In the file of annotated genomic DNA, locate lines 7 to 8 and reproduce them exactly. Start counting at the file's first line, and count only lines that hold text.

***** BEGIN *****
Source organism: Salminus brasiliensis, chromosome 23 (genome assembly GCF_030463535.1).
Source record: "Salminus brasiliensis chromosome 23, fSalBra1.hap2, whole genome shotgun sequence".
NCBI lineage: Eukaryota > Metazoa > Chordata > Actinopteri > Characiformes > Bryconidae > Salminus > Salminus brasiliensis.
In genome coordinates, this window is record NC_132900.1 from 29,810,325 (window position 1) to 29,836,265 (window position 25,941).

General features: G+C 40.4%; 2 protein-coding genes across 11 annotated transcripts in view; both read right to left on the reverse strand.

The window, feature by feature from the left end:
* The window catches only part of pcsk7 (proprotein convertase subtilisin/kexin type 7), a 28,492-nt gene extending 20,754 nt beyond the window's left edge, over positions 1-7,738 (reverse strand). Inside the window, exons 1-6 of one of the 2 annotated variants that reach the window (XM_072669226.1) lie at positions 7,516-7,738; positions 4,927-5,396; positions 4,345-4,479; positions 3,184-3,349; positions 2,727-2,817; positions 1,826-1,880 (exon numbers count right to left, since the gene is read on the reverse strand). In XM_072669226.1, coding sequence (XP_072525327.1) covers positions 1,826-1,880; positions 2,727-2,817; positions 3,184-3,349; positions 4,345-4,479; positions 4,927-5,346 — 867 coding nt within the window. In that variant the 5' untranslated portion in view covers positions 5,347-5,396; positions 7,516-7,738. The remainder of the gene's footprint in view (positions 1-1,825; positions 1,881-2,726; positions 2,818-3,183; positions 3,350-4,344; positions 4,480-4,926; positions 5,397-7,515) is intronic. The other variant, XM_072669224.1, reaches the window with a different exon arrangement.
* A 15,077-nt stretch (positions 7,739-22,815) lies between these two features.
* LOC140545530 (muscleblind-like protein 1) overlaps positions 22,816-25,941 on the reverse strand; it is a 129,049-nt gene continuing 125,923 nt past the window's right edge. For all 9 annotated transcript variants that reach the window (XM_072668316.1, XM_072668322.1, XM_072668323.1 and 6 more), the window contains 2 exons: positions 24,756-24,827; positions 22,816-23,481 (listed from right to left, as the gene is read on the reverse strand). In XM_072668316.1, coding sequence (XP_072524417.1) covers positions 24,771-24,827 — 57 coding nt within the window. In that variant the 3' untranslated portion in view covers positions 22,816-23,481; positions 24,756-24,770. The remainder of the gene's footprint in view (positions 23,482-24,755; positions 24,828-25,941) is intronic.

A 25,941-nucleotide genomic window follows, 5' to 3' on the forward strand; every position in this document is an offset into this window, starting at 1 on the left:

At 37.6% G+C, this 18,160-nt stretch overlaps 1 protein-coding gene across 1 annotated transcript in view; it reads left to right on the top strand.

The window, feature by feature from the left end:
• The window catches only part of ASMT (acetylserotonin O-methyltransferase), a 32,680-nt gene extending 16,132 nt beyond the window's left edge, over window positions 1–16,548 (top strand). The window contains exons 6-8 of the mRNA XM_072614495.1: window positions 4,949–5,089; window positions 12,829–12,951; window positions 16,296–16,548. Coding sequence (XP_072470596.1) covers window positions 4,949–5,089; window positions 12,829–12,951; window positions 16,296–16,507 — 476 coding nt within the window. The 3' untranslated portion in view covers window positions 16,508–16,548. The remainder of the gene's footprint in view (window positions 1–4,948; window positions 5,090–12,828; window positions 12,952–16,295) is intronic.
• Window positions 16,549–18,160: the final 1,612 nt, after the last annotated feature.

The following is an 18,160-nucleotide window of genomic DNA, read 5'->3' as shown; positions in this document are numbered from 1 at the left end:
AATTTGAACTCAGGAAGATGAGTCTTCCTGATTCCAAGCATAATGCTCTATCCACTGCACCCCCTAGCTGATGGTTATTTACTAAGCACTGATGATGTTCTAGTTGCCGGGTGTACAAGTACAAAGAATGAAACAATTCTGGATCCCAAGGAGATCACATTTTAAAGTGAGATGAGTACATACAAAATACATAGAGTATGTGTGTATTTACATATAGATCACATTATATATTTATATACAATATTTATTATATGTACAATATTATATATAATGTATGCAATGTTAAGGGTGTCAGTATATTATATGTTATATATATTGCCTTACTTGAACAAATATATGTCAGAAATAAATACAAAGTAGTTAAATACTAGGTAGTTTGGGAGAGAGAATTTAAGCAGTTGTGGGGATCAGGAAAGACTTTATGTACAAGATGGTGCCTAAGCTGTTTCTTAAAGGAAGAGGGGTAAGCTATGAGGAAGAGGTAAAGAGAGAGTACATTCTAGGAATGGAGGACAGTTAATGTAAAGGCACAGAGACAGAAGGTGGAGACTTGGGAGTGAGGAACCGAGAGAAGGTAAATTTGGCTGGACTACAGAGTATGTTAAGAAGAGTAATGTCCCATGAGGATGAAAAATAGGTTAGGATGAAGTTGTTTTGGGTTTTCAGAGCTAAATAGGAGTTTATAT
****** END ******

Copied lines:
* The window catches only part of pcsk7 (proprotein convertase subtilisin/kexin type 7), a 28,492-nt gene extending 20,754 nt beyond the window's left edge, over positions 1-7,738 (reverse strand). Inside the window, exons 1-6 of one of the 2 annotated variants that reach the window (XM_072669226.1) lie at positions 7,516-7,738; positions 4,927-5,396; positions 4,345-4,479; positions 3,184-3,349; positions 2,727-2,817; positions 1,826-1,880 (exon numbers count right to left, since the gene is read on the reverse strand). In XM_072669226.1, coding sequence (XP_072525327.1) covers positions 1,826-1,880; positions 2,727-2,817; positions 3,184-3,349; positions 4,345-4,479; positions 4,927-5,346 — 867 coding nt within the window. In that variant the 5' untranslated portion in view covers positions 5,347-5,396; positions 7,516-7,738. The remainder of the gene's footprint in view (positions 1-1,825; positions 1,881-2,726; positions 2,818-3,183; positions 3,350-4,344; positions 4,480-4,926; positions 5,397-7,515) is intronic. The other variant, XM_072669224.1, reaches the window with a different exon arrangement.
* A 15,077-nt stretch (positions 7,739-22,815) lies between these two features.